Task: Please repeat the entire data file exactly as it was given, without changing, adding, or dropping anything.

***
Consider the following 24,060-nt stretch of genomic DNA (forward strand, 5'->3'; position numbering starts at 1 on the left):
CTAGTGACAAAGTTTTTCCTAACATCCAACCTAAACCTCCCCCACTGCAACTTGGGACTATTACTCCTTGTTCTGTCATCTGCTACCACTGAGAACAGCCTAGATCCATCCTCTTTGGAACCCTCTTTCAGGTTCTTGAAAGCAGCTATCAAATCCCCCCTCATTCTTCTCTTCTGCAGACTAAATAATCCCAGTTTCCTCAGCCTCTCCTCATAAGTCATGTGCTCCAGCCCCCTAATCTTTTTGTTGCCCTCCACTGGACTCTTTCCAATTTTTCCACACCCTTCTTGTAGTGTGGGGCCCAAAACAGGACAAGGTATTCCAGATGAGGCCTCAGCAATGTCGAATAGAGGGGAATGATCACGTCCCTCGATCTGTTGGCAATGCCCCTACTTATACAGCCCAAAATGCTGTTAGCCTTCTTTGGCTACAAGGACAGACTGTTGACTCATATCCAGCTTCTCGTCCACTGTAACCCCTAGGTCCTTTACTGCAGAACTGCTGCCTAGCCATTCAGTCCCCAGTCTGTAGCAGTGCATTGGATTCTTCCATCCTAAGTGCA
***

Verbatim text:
Consider the following 24,060-nt stretch of genomic DNA (forward strand, 5'->3'; position numbering starts at 1 on the left):
CTAGTGACAAAGTTTTTCCTAACATCCAACCTAAACCTCCCCCACTGCAACTTGGGACTATTACTCCTTGTTCTGTCATCTGCTACCACTGAGAACAGCCTAGATCCATCCTCTTTGGAACCCTCTTTCAGGTTCTTGAAAGCAGCTATCAAATCCCCCCTCATTCTTCTCTTCTGCAGACTAAATAATCCCAGTTTCCTCAGCCTCTCCTCATAAGTCATGTGCTCCAGCCCCCTAATCTTTTTGTTGCCCTCCACTGGACTCTTTCCAATTTTTCCACACCCTTCTTGTAGTGTGGGGCCCAAAACAGGACAAGGTATTCCAGATGAGGCCTCAGCAATGTCGAATAGAGGGGAATGATCACGTCCCTCGATCTGTTGGCAATGCCCCTACTTATACAGCCCAAAATGCTGTTAGCCTTCTTTGGCTACAAGGACAGACTGTTGACTCATATCCAGCTTCTCGTCCACTGTAACCCCTAGGTCCTTTACTGCAGAACTGCTGCCTAGCCATTCAGTCCCCAGTCTGTAGCAGTGCATTGGATTCTTCCATCCTAAGTGCA